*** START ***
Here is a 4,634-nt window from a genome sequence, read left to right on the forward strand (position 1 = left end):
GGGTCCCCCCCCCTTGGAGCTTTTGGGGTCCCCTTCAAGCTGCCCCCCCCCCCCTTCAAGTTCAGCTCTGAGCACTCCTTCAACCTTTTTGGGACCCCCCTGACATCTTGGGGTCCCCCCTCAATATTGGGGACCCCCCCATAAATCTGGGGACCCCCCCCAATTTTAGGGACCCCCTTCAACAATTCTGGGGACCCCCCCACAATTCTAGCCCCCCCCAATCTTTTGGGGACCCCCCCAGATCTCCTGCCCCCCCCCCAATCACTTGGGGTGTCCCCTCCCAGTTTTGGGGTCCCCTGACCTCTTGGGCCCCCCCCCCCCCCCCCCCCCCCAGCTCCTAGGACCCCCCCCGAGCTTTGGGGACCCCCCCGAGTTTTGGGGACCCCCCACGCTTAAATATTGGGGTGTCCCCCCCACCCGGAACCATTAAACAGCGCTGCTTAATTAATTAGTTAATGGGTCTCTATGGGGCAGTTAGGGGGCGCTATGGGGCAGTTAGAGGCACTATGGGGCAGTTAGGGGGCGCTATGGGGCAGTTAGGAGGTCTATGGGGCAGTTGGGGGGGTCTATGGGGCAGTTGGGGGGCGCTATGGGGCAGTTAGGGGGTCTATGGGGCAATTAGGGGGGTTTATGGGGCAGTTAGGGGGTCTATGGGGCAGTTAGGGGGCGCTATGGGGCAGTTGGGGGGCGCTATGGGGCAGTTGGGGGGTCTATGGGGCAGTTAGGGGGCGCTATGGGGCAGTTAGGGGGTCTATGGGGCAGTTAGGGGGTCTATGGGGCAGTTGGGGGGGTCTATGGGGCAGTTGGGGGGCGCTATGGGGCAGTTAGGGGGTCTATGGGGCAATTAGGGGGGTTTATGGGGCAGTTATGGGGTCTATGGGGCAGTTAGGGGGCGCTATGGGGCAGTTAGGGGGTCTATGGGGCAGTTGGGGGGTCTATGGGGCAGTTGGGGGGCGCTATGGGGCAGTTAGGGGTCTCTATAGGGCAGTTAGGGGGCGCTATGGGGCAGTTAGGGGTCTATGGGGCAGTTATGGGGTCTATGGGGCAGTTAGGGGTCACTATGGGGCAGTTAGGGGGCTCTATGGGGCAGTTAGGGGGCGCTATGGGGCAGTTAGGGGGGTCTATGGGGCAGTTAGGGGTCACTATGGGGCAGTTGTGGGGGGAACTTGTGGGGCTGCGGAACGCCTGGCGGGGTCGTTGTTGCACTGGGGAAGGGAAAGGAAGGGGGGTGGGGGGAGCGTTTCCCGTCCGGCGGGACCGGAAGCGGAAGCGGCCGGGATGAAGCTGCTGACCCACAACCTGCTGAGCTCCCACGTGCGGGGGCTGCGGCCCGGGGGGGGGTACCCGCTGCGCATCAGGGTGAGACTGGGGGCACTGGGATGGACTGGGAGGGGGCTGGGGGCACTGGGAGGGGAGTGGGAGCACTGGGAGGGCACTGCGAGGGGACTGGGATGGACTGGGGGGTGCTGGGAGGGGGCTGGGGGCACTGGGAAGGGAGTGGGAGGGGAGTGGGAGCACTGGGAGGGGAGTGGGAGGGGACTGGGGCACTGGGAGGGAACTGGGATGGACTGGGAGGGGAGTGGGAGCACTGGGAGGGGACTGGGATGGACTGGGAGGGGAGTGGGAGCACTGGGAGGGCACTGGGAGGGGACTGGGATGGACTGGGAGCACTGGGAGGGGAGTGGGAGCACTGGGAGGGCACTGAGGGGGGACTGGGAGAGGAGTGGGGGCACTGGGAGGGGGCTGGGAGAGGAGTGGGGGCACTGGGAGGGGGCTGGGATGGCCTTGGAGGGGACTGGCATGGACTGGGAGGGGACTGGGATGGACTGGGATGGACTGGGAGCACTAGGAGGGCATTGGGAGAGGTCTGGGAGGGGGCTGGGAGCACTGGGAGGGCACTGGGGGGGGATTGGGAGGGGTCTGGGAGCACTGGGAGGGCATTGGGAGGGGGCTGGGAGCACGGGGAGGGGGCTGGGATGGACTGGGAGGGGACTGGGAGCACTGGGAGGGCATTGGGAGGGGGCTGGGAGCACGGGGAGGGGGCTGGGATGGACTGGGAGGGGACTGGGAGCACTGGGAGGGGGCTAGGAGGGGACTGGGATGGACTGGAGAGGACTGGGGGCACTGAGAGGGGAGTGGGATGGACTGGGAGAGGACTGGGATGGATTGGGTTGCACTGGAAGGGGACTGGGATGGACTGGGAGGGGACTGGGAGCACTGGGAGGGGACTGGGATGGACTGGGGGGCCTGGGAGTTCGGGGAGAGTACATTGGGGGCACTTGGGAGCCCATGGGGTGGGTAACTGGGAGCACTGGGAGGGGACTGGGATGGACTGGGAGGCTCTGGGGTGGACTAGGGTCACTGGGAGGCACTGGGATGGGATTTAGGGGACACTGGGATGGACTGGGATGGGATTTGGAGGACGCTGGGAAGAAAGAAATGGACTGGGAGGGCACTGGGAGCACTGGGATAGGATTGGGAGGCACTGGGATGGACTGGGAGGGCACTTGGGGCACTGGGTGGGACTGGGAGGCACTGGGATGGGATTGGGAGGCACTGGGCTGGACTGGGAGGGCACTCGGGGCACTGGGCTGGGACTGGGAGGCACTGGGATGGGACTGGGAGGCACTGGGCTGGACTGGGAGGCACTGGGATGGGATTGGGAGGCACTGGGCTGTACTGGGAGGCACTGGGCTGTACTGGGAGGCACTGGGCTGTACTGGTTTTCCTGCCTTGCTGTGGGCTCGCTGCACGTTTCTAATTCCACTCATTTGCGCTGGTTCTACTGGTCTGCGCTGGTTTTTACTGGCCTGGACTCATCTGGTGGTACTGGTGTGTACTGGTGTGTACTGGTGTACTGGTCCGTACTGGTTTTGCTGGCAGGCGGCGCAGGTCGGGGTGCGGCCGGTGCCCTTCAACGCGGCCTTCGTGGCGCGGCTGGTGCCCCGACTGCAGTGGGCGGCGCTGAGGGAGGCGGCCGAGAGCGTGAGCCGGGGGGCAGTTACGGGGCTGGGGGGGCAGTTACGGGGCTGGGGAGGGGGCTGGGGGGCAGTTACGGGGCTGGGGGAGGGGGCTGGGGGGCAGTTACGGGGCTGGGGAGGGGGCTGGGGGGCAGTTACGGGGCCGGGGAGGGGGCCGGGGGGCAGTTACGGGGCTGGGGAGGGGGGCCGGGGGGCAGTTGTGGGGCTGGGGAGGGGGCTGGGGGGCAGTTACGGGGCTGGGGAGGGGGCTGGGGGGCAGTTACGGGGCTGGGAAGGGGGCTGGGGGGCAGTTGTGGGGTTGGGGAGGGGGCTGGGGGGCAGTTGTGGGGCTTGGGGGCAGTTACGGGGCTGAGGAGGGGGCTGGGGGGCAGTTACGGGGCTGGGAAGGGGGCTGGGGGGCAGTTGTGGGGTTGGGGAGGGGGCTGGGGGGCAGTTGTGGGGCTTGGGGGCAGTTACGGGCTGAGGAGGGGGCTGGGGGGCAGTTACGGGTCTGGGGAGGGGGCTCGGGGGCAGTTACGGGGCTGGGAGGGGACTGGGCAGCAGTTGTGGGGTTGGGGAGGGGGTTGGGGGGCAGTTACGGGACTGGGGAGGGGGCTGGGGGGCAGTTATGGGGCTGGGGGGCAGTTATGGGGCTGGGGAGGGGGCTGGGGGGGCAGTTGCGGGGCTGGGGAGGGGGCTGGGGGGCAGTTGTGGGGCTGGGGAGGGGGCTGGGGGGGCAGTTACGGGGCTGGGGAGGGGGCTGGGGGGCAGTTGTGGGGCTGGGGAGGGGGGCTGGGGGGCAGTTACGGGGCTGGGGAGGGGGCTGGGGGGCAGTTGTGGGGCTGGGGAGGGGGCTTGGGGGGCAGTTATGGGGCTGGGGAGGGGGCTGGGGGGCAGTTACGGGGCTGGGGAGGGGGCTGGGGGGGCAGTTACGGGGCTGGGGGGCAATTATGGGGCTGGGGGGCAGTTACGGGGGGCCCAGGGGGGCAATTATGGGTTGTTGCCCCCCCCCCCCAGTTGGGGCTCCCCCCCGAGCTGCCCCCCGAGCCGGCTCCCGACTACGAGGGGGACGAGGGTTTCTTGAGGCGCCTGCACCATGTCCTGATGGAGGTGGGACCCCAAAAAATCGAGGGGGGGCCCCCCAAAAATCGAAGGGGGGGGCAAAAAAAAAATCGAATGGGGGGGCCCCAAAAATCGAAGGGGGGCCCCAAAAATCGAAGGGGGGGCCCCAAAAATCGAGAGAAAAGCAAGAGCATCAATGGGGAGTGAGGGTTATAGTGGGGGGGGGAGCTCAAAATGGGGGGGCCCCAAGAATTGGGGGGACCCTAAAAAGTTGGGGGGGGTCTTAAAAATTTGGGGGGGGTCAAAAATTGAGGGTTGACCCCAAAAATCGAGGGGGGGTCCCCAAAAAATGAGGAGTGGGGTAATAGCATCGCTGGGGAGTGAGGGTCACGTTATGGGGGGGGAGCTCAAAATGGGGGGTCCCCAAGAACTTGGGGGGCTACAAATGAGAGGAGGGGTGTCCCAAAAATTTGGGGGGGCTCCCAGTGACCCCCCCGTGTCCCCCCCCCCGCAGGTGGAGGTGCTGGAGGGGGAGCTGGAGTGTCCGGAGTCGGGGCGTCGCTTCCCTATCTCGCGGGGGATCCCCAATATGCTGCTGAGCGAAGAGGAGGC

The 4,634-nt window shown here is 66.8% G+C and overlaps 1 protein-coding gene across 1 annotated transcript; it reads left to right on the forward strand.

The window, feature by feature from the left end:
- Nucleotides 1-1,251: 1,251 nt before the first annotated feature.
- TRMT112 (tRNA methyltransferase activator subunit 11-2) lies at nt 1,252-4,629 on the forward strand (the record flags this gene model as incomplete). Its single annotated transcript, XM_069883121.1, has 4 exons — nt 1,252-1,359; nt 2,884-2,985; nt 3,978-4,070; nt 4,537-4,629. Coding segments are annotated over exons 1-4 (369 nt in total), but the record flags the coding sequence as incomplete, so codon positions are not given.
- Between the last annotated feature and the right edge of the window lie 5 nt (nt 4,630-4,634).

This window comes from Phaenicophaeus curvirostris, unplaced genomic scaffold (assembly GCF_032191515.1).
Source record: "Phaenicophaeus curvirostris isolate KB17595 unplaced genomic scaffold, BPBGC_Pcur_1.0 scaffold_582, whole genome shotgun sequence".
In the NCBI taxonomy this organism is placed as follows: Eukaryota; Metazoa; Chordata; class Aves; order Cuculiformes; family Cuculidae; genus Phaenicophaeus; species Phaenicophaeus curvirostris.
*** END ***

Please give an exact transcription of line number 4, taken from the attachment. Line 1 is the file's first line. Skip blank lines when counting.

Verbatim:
The window, feature by feature from the left end: